As it turns out, the left foot is intact and the specimen does have the zygodactyl toe arrangement, so it will be from one of nine possible groups (owls, ospreys, parrots, cuckoos, cuckoo-rollers, mousebirds, turacos, some swifts and most woodpeckers and their relatives). The bill makes it pretty clear that this isn’t an owl, osprey, parrot, mousebird, or swift. The big head narrows it down further – more than enough for Wouter van Gestel to identify that it’s a Barbet (in Dutch “Baardvogel” or bearded bird), but it doesn’t really provide enough information to get a species identification.

As it turns out, the taxonomy of the existing identification was more than a little out of date, with the label from 1881 reading Heliobucco bonapartii. Now Heliobucco has not been used as a valid genus for at least 100 years, but fortunately the species name indicates that it was named after Bonaparte (not the Emperor, but a French ornithologist who did happen to be the Napoleon’s nephew). This meant that the fantastic Eponym Dictionary of Birds by Beolens, Watkins & Grayson was able to yield the information I was after. The valid name is now Gymnobucco bonapartei Hartlaub, 1854 which is the Grey-throated Barbet.

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Grey-throated Barbet. Photo by Francesco Veronesi, 2006

My apologies for setting such a tricky object – I promise to try harder to make it easier next week!

 Friday mystery object #355

It’s NatSCA conference week here in Dublin – the best time of the natural history collections year. If you want to hear about what’s going on you should check it out on Twitter under the hashtag #NatSCA2019.

Of course, that means I this week’s mystery object has been taken from a snap on my phone, as I’ve been a bit bust – so here’s a slightly less than ideal photo of an old and slightly grubby bird skeleton to have a go at identifying:

Any idea what this might be? All suggestions gratefully received!

Friday mystery object #352 answer

Last week I gave you this bird to have a go at identifying:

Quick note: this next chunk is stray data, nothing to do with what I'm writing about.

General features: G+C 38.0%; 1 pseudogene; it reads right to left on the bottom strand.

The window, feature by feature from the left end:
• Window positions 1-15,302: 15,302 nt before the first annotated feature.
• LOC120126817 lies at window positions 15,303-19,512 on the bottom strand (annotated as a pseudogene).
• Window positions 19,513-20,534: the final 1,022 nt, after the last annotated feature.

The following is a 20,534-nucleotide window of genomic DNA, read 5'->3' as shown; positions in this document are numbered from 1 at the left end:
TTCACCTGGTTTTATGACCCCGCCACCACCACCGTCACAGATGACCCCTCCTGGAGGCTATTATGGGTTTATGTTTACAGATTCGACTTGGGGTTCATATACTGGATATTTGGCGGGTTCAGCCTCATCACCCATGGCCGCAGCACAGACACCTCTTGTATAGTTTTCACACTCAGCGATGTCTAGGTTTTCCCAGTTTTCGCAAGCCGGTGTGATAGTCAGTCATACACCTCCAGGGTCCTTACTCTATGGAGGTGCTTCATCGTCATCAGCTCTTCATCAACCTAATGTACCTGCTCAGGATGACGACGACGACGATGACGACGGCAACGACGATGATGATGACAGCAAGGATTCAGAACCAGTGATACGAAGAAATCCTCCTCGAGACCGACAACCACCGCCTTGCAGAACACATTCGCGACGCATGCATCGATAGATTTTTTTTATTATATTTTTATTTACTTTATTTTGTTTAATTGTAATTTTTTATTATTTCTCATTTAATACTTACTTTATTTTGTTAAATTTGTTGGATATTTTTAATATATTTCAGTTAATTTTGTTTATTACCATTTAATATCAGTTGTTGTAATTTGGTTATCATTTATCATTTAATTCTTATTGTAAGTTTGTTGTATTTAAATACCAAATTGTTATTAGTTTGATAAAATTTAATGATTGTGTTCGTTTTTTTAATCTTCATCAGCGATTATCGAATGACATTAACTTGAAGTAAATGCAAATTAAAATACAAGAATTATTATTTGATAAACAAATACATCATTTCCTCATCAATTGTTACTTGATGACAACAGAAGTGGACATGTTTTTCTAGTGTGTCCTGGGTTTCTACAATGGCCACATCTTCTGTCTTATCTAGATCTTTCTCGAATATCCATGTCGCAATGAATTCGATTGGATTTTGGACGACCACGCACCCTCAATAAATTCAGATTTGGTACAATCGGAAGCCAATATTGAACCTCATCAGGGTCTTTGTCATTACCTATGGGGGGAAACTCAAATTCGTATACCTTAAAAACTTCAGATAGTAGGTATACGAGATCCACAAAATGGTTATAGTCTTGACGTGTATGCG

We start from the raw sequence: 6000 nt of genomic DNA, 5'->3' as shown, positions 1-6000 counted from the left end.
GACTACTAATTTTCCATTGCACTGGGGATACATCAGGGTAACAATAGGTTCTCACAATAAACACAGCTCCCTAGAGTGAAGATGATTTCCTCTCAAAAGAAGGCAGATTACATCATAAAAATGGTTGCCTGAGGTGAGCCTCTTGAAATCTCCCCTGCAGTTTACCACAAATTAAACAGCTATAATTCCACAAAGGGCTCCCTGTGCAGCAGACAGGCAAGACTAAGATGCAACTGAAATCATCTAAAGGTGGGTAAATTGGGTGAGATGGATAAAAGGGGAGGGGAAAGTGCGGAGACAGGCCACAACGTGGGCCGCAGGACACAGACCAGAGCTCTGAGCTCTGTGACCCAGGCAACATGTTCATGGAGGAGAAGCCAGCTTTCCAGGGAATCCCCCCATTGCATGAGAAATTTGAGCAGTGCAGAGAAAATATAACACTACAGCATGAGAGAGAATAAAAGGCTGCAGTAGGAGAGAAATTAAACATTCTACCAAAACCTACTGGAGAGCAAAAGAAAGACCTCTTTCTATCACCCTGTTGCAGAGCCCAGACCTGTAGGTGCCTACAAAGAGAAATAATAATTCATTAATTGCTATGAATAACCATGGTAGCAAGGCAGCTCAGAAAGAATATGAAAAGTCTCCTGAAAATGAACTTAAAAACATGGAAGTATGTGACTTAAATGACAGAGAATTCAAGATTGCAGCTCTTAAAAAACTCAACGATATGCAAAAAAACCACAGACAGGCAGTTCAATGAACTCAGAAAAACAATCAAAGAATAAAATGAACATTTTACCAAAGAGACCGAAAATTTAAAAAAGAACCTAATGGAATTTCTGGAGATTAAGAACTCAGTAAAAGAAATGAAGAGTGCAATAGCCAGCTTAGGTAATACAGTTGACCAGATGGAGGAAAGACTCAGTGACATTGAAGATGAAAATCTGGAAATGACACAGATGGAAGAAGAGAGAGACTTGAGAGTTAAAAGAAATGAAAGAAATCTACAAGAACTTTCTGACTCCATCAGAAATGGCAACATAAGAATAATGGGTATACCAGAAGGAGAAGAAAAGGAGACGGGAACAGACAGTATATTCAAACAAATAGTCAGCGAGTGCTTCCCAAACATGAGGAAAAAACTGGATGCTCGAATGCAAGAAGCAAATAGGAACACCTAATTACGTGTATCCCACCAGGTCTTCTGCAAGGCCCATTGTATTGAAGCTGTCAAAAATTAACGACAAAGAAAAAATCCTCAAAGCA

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I thought that some of you would find it quite easy and I wasn’t wrong, although it’s not quite as straightforward as I thought.

Our regular ornithology expert Wouter van Gestel was straight in with an interesting answer that highlights some of the idiosyncrasies of museum specimens, where the colour of features like bills and legs can fade after death. This can make identifications tricky, since colour can play an important role in distinguishing between species in the same genus. In addition, the maturity of the animal can also complicate identifications, since juveniles can have different colours and markings to adults.

That makes this specimen doubly hard to identify and jennifermacaire pointed out an additional idiosyncrasy – the glass eye used by the taxidermist. The choice of eye is an important one, since eyes play an important role in making something look as it did when it was alive. In this case I think they used an eye that was too large with too much iris showing.

Both Wouter and Jennifer identified this as a Tropicbird, and both thought it was the White-tailed species. However, according to the Museum database the specimen is a young Red-billed Tropicbird Phaeton aethereus Linnaeus, 1758.

Red-billed tropicbird (Phaethon aethereus mesonauta) with chick, Little Tobago by Charles J Sharp, 2014

Red-billed tropicbird with chick – note the yellow bill on the chick. Image by Charles J Sharp, 2014

Now I’m going to check the identification again, since it isn’t unusual for specimens to be misidentified. This is a problem in museums, since specimens come from all sorts of sources and not all of them are necessarily expert.

I recently had to check the identification of a couple of Tern specimens from Jamaica for an enquiry. If the specimens had been the species they were originally recorded as, it would have been the only record of the species on Jamaica and it may have hinted at a lost population. In the end it was a simple misidentification of a common species.

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This is part of the reason why specimens in museums are so important – they provide a primary record that can be checked to ensure information about biodiversity is correct, so we can understand things like changes in population distribution with confidence.